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  2. Phew! I bet you needed a stiff drink (or two) after that journey! But glad to hear you’re into the wonder and awe of the the moon as much as me!

    On Saturday I flukily awoke at 6am and went to the top of the house to see the beginning of a beautiful dawn, dash to the other side of the roof and open the Velux window, to hear the dawn chorus, watching the full moon in a clear blue sky. Magnificent!

    Incidentally the February full moon is called the Snowy Moon, as it can be snowy weather at this time! but finally we’ve been having clear blue skies and warm weather!! (We’ve also done a low tide beach walk going towards the faint white outline of the full moon! in a clear blue sky.)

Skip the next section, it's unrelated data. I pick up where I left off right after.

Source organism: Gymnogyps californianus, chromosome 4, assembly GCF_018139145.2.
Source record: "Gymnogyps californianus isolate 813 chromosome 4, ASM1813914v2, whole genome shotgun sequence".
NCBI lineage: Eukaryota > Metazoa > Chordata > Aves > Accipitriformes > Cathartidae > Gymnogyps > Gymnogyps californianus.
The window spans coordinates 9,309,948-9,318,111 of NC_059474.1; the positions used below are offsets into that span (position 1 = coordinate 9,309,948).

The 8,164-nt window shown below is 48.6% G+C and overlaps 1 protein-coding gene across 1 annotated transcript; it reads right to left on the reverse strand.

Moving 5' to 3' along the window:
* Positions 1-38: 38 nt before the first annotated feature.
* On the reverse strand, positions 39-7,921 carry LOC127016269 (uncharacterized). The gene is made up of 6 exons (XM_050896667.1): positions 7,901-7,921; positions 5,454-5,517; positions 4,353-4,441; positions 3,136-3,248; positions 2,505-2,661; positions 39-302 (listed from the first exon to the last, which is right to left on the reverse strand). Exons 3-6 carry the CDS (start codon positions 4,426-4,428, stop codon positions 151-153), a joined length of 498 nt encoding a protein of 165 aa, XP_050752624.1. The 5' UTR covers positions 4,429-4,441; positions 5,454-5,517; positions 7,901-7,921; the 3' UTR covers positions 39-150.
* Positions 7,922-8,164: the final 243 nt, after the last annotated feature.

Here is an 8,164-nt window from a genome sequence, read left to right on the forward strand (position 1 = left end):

And after a few such similar, lovely beach walks and I love to swim in the sea in the summer ( no ” cold water swimming” for me! ) we’re beginning to wonder whether we want to downsize to Chichester?) I love the city, parks, theatre ( when it’s open), the Cathedral (and the family joke about me becoming a guide/helper), or to stay by the sea?!

    Love S&J xoxox

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    1. I can just imagine you flitting around the top floor of your house gazing at the full moon and watching the sun come up! I love the dawn chorus too. Just before we left Pijnacker I was being worn by the beautiful song of a blackbird in Hannah and Pieter’s garden. I can see your dilemma about whether to move to the town or the beach. How about you get a smaller place in town than you were planning and buy a “weekender” that all the family could use near the sea? I’m not sure that’s a very helpful suggestion ha ha. Thanks for reading my blogs and for the feedback. It’s great to hear from you xxx